“Hardy made certain to show no reaction as he listened to his own history, the awards and honorary degrees that authorized his renown. It was a litany he had become used to, and which sparked in him neither pride nor vanity, only weariness: to hear listed all he had achieved meant nothing to him, because these achievements belonged to the past, and therefore, in some sense, no longer belonged to him. All that had ever belonged to him was what he was doing. And now he was doing very little.”
The Indian Clerk, by David Leavitt
Part One, Chapter 1
#5. Some months ago, I noticed the new doorman, S, reading a dog-eared book as I waited for the elevator. Curious, I asked S, who seemed be be about two-thirds of the way through, what he was reading. “Ulysses,” he replied. It was indeed a copy of James Joyce’s magnum opus. Over the next few months, we had many brief and not so brief conversations about literature. Sometimes S recommended a book to me, sometimes (less frequently) I to him. S, who came from the Midwest to do standup comedy, said that several years ago, he decided to embark on a program of purposeful reading, carefully selecting the books with which he would be spending long hours. “Rewarding,” he said. The book of the moment is The Cyberiad, by Stanislaw Lem, also one of my favorites. “Interesting for its philosophical content,” said S, as I made ready to go out into the winter’s cold.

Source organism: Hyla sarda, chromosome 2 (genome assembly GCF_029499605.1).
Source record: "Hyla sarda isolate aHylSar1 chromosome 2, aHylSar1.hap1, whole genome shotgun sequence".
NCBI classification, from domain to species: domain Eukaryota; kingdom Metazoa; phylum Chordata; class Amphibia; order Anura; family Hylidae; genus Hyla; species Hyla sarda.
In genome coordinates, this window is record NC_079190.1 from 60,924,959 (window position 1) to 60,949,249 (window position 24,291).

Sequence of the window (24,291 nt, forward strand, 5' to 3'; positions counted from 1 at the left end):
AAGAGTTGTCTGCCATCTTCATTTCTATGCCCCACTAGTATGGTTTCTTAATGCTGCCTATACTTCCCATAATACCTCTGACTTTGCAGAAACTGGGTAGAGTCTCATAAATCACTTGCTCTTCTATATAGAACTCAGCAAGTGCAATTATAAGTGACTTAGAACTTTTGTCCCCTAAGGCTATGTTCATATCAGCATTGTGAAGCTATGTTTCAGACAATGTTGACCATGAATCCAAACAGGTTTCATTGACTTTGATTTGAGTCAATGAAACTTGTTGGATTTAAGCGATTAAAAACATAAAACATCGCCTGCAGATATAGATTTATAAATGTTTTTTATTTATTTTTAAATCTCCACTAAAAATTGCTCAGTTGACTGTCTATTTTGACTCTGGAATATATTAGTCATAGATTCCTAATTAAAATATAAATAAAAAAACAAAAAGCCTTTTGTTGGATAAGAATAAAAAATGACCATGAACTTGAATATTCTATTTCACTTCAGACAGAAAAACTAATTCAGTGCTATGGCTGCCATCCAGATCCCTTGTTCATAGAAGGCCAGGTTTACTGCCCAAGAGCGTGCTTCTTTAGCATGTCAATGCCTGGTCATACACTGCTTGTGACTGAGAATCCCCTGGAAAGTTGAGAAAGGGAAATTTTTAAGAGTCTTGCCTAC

My ideas usually come not at my desk writing but in the midst of living.
– Anais Nin
zipTimer: an iPod/iPhone app for pacing piano practice, cooking, workouts, you name it.